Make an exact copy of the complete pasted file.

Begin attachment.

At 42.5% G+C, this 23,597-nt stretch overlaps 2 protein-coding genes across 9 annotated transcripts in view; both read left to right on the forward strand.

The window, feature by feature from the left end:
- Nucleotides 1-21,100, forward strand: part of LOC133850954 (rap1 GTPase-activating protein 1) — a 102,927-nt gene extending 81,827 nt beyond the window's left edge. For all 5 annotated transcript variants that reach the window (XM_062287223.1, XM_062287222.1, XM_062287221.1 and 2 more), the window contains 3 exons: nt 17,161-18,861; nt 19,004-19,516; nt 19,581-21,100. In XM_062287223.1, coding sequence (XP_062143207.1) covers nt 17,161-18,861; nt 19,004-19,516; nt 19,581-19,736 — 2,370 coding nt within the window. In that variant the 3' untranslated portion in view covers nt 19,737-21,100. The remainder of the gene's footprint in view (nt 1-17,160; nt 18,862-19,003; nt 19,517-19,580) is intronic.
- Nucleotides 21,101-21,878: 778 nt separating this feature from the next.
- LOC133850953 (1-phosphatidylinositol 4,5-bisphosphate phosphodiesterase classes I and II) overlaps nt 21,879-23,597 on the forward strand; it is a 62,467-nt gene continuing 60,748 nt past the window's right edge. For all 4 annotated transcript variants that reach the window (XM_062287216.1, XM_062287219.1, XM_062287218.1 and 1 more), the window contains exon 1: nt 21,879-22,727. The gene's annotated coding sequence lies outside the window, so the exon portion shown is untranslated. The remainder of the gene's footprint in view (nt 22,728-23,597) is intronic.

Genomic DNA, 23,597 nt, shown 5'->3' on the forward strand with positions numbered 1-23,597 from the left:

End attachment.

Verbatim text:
At 42.5% G+C, this 23,597-nt stretch overlaps 2 protein-coding genes across 9 annotated transcripts in view; both read left to right on the forward strand.

The window, feature by feature from the left end:
- Nucleotides 1-21,100, forward strand: part of LOC133850954 (rap1 GTPase-activating protein 1) — a 102,927-nt gene extending 81,827 nt beyond the window's left edge. For all 5 annotated transcript variants that reach the window (XM_062287223.1, XM_062287222.1, XM_062287221.1 and 2 more), the window contains 3 exons: nt 17,161-18,861; nt 19,004-19,516; nt 19,581-21,100. In XM_062287223.1, coding sequence (XP_062143207.1) covers nt 17,161-18,861; nt 19,004-19,516; nt 19,581-19,736 — 2,370 coding nt within the window. In that variant the 3' untranslated portion in view covers nt 19,737-21,100. The remainder of the gene's footprint in view (nt 1-17,160; nt 18,862-19,003; nt 19,517-19,580) is intronic.
- Nucleotides 21,101-21,878: 778 nt separating this feature from the next.
- LOC133850953 (1-phosphatidylinositol 4,5-bisphosphate phosphodiesterase classes I and II) overlaps nt 21,879-23,597 on the forward strand; it is a 62,467-nt gene continuing 60,748 nt past the window's right edge. For all 4 annotated transcript variants that reach the window (XM_062287216.1, XM_062287219.1, XM_062287218.1 and 1 more), the window contains exon 1: nt 21,879-22,727. The gene's annotated coding sequence lies outside the window, so the exon portion shown is untranslated. The remainder of the gene's footprint in view (nt 22,728-23,597) is intronic.

Genomic DNA, 23,597 nt, shown 5'->3' on the forward strand with positions numbered 1-23,597 from the left: